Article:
I imagine "testosterone", "doping", and "supportive mother", would have found the Tour de France topic even faster.
  • Funny (Score:1, Insightful)

    by vllbs (991844)
    A relative new method? A difficult task? Sorry, but these are almost laughable, even for a poor spaniard like me.
    • Re:Funny (Score:2, Funny)

      by kfg (145172) *
      You'll have to forgive them, these are computer scientists. Until now they have been completely unaware that natural language has grammar, syntax and that even individual words have structure and meaning; despite the complete absence of a metatag blizzard to inform them that [color]red is a [/color].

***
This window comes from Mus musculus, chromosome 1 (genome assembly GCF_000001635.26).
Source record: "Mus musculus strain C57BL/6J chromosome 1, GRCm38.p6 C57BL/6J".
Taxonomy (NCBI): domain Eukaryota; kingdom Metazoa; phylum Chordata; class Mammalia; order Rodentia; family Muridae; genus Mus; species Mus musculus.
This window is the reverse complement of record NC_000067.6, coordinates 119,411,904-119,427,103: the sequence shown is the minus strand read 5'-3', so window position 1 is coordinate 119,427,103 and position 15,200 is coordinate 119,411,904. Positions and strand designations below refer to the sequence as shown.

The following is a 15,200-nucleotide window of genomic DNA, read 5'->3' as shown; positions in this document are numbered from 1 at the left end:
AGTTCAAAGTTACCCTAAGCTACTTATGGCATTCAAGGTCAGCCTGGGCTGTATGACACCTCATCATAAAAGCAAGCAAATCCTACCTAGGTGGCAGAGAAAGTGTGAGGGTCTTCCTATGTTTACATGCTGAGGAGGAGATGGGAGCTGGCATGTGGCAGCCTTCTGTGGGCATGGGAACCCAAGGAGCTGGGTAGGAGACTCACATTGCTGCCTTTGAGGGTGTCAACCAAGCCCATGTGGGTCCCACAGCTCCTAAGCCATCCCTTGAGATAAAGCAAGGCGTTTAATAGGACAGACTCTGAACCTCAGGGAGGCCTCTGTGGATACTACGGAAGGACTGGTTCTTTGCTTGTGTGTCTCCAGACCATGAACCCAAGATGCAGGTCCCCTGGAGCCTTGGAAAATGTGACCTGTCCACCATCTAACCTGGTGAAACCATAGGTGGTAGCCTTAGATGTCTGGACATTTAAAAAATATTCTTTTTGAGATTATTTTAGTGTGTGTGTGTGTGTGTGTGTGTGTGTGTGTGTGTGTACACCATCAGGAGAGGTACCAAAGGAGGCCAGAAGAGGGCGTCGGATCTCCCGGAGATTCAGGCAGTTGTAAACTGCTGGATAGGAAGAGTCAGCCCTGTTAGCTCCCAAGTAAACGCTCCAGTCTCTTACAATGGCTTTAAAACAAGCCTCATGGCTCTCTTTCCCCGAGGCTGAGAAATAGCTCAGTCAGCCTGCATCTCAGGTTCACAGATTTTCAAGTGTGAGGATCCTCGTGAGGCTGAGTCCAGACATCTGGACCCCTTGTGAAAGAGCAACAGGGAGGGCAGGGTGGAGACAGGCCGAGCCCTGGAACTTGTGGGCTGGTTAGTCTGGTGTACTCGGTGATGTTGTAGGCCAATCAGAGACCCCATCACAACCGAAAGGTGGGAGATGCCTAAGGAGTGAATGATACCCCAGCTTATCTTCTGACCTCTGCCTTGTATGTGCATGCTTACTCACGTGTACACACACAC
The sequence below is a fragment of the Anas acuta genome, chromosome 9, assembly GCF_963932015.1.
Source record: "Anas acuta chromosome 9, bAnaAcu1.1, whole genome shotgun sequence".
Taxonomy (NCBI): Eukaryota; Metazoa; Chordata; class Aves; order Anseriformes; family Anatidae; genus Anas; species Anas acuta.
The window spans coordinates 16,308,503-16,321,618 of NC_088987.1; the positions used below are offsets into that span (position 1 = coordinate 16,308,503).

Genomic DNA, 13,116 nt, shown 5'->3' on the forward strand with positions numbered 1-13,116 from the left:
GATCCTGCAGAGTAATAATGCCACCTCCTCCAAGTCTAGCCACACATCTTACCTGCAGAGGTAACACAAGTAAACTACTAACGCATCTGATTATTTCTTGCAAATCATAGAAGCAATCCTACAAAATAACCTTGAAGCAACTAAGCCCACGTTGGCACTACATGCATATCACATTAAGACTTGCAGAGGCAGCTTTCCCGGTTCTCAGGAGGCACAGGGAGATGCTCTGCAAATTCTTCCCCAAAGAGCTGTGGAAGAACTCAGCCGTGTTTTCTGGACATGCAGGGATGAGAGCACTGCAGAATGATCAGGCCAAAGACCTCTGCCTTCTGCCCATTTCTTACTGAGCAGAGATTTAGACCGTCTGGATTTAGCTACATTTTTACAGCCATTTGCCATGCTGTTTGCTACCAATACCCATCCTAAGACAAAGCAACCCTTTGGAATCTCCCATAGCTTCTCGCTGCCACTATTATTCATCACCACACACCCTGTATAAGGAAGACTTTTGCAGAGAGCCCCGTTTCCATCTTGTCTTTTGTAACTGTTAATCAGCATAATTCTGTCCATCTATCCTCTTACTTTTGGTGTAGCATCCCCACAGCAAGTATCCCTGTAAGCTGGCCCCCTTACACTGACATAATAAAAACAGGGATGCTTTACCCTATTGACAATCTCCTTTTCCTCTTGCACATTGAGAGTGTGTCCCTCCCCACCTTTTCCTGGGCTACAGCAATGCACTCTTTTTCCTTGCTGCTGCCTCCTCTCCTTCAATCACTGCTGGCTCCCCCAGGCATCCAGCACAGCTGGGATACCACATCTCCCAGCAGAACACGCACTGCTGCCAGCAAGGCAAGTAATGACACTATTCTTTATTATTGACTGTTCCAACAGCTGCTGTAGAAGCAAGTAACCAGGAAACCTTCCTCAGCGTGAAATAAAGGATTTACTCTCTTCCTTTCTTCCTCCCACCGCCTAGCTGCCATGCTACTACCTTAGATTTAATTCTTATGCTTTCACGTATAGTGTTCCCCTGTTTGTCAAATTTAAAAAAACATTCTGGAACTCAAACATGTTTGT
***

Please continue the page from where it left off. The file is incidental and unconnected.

KFG
      • I'd studied Computer Science ergo I suppose I'm a computer scientist too. So save your ironic comments for the less-experienced souls around you (if any)
        • by tsa (15680)
          I found it funny. And I'm a nerd (just like everybody else here).
        • by kfg (145172) *
          Please forgive if I have given offense. The jibe was directed only against those specific computer scientists who can use the phrase "data mining unstructured text" without bursting into fits of giggles.

          KFG
      • Shit! I'm sorry, I understand your comment the wrong way. Now I'm remembering the first time I chat in English, when I was politely redirected to recycle classes at primary school...maybe hand by hand with the f. "text mining program".
      • I think they developed this technology trying to find a link between computer scientist and girls. Sadly they were not successful.
  • Mining? (Score:5, Funny)

    by Eudial (590661) on Saturday July 29, 2006 @05:53AM (#15805065)